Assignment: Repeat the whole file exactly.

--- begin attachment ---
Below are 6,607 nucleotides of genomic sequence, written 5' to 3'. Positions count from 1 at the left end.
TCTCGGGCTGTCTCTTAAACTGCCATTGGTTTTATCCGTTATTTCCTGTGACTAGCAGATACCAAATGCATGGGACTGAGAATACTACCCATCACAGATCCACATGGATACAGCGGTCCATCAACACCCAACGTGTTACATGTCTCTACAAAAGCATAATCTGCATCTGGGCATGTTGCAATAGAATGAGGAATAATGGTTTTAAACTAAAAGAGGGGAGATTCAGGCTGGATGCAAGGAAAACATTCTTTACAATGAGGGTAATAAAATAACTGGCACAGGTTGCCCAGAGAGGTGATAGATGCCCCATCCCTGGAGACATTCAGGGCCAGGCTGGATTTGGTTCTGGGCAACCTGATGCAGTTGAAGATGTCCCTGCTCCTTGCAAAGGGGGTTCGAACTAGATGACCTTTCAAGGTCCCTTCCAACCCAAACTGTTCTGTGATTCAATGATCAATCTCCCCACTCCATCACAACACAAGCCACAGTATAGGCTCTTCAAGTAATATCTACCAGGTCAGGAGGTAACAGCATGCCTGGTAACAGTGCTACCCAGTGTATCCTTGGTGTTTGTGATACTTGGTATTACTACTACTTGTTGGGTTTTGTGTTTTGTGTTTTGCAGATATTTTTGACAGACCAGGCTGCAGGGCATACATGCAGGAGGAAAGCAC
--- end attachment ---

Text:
Below are 6,607 nucleotides of genomic sequence, written 5' to 3'. Positions count from 1 at the left end.
TCTCGGGCTGTCTCTTAAACTGCCATTGGTTTTATCCGTTATTTCCTGTGACTAGCAGATACCAAATGCATGGGACTGAGAATACTACCCATCACAGATCCACATGGATACAGCGGTCCATCAACACCCAACGTGTTACATGTCTCTACAAAAGCATAATCTGCATCTGGGCATGTTGCAATAGAATGAGGAATAATGGTTTTAAACTAAAAGAGGGGAGATTCAGGCTGGATGCAAGGAAAACATTCTTTACAATGAGGGTAATAAAATAACTGGCACAGGTTGCCCAGAGAGGTGATAGATGCCCCATCCCTGGAGACATTCAGGGCCAGGCTGGATTTGGTTCTGGGCAACCTGATGCAGTTGAAGATGTCCCTGCTCCTTGCAAAGGGGGTTCGAACTAGATGACCTTTCAAGGTCCCTTCCAACCCAAACTGTTCTGTGATTCAATGATCAATCTCCCCACTCCATCACAACACAAGCCACAGTATAGGCTCTTCAAGTAATATCTACCAGGTCAGGAGGTAACAGCATGCCTGGTAACAGTGCTACCCAGTGTATCCTTGGTGTTTGTGATACTTGGTATTACTACTACTTGTTGGGTTTTGTGTTTTGTGTTTTGCAGATATTTTTGACAGACCAGGCTGCAGGGCATACATGCAGGAGGAAAGCAC